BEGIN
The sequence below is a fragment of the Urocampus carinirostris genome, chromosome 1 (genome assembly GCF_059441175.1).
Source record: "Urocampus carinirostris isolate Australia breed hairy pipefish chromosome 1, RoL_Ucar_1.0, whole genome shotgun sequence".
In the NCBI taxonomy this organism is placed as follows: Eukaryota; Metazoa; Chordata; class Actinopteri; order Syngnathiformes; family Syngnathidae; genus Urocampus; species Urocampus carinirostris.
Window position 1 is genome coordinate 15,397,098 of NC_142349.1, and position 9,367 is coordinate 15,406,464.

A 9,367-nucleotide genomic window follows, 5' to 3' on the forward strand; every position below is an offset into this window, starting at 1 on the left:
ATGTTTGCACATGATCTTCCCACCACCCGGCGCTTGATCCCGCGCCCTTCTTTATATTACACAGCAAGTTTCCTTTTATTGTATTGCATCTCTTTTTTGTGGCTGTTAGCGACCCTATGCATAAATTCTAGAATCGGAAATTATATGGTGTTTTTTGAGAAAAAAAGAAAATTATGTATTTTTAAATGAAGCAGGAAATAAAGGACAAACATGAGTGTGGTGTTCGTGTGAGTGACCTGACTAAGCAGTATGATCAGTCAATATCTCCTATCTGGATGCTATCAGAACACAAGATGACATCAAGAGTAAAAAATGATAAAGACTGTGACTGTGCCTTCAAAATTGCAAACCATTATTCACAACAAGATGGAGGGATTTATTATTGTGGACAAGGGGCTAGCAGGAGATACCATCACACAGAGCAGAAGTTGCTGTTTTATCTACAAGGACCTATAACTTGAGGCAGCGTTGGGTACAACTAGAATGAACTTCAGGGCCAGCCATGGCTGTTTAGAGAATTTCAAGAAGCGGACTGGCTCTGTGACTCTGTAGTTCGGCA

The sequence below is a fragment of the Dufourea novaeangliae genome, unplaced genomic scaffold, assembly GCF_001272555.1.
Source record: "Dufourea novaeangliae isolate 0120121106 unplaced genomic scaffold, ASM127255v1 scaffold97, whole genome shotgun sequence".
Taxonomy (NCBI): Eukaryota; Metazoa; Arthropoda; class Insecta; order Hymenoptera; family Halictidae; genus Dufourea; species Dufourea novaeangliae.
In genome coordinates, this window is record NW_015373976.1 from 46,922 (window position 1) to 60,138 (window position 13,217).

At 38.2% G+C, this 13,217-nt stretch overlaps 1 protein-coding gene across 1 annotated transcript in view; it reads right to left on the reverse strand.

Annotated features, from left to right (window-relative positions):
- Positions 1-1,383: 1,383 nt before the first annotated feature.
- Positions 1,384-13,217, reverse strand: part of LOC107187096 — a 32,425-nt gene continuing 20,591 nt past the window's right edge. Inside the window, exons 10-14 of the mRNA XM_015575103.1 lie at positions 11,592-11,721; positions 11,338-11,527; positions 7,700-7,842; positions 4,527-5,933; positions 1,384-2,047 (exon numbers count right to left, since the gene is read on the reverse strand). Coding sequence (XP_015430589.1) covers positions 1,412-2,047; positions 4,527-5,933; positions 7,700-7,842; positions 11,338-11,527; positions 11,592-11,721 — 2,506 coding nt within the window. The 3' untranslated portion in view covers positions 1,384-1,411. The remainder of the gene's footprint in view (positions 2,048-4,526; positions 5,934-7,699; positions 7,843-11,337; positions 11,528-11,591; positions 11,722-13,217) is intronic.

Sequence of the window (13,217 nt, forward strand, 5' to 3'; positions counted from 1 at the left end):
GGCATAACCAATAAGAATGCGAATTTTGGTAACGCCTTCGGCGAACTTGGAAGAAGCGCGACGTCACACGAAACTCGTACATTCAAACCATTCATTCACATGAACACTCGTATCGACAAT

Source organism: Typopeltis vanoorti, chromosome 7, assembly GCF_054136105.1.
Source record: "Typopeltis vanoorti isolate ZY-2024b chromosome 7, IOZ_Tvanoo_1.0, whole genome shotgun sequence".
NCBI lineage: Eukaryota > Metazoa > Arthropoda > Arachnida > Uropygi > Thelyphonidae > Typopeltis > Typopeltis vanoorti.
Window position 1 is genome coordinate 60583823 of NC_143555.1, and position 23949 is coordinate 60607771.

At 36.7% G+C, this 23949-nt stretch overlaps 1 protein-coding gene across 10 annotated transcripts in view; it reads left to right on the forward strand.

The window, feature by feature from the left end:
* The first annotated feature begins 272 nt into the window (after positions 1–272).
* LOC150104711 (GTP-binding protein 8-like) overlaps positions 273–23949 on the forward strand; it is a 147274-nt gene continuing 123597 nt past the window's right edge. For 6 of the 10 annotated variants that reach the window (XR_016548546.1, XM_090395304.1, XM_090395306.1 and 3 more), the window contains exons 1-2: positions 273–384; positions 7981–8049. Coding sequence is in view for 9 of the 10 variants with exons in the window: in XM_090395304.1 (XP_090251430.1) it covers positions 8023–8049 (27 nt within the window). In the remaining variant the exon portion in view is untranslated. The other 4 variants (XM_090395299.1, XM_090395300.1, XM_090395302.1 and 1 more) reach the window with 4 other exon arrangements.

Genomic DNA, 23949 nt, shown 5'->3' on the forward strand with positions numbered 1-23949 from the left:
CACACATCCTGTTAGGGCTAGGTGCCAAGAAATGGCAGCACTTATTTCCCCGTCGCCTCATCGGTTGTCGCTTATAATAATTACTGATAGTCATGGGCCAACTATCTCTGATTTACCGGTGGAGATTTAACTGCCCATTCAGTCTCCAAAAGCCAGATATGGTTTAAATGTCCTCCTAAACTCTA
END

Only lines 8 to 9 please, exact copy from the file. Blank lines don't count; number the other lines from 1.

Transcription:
Source record: "Dufourea novaeangliae isolate 0120121106 unplaced genomic scaffold, ASM127255v1 scaffold97, whole genome shotgun sequence".
Taxonomy (NCBI): Eukaryota; Metazoa; Arthropoda; class Insecta; order Hymenoptera; family Halictidae; genus Dufourea; species Dufourea novaeangliae.